Chronic Wasting Disease in Missouri

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Published on: Sep. 17, 2012

antler-point restriction to at least give hunters the opportunity to take these individuals if they so choose.

Suspending permits for new deer breeders and new big-game hunting facilities

In August 2012, the Conservation Commission approved proposed amendments to suspend permits for new big-game hunting facilities and new wildlife breeding facilities in Missouri that hold white-tailed deer or mule deer. The action is part of MDC’s efforts to limit the spread of CWD. MDC is soliciting public comments before the proposed changes go into effect. To provide comments, visit mdc.mo.gov/node/18891.

The regulation changes to suspend the issuance of new permits does not apply to wildlife breeders and big-game hunting preserves with existing permits, or to wildlife-breeders or game ranches who wish to hold approved wildlife species other than white-tailed deer or mule deer. MDC permit records show there are 27 permitted big-game hunting preserves in Missouri with white-tailed deer, and 277 permitted wildlife breeders with white-tailed deer.

Help From Hunters

Cooperation from hunters has been critical in monitoring and ultimately detecting CWD in Missouri. This fall we will continue to monitor the distribution and prevalence of CWD in north-central Missouri. As part of this effort, we are asking hunters to voluntarily submit samples for testing during the archery and firearms seasons. Detailed information on sample collection locations can be found in the 2012 Fall Deer and Turkey Hunting Regulations and Information booklet or online at mdc.mo.gov/node/3656.

Don’t remove carcasses from the CWD Containment Zone

MDC also encourages hunters who harvest deer within the CWD Containment Zone comprised of Adair, Chariton, Linn, Macon, Randolph, and Sullivan counties not to take whole deer carcasses or carcass parts out of the area where CWD has been found. Exceptions to this include:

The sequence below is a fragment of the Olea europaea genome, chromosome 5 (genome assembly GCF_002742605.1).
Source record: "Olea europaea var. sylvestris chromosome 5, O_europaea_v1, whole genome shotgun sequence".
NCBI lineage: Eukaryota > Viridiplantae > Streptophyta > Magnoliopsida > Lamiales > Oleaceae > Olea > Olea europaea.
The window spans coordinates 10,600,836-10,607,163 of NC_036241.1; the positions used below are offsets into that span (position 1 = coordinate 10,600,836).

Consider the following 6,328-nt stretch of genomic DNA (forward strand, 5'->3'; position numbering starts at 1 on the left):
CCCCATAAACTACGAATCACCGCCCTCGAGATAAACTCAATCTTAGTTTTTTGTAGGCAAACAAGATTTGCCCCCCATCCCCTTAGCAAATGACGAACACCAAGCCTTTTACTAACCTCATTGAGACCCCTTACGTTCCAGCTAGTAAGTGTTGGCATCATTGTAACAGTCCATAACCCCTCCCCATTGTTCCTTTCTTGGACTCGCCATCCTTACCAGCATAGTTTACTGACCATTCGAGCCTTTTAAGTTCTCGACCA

• Meat that is cut and wrapped.
  • Meat that has been boned out.
  • Quarters or other portions of meat with no part of the spinal column or head attached.
  • Hides or capes from which all excess tissue has been removed.
  • Antlers or antlers attached to skull plates or skulls cleaned of all muscle and brain tissue.
  • Upper canine teeth
  • Finished taxidermy products

The reason for this recommendation is that CWD can be transmitted from the environment to deer through soil and water that contain infected waste and/or infected carcasses. Deer can be infected with CWD but have no visible signs or symptoms. Moving harvested deer that still have parts known to concentrate CWD (brain, spinal cord, eyes, spleen and lymph nodes) from the area known to have CWD can introduce the disease to other parts of the state.

Hunters should make every attempt to avoid moving the head and spinal cord from the CWD Containment Zone. Disposal of deer carcasses in a landfill is the preferred option. Double bag carcass parts, and take them directly to a landfill, or place them in trash cans for pick-up. Burying carcass waste is another acceptable option. Carcass waste should be buried deep enough to prevent scavengers from digging it up.

What Can the Public Do to Help?

People who observe or harvest sickly deer should contact their nearest MDC office or conservation agent (see Page 3). Hunters who harvest deer in the area where CWD has been found are encouraged to participate in MDC’s CWD sampling efforts in the area. s

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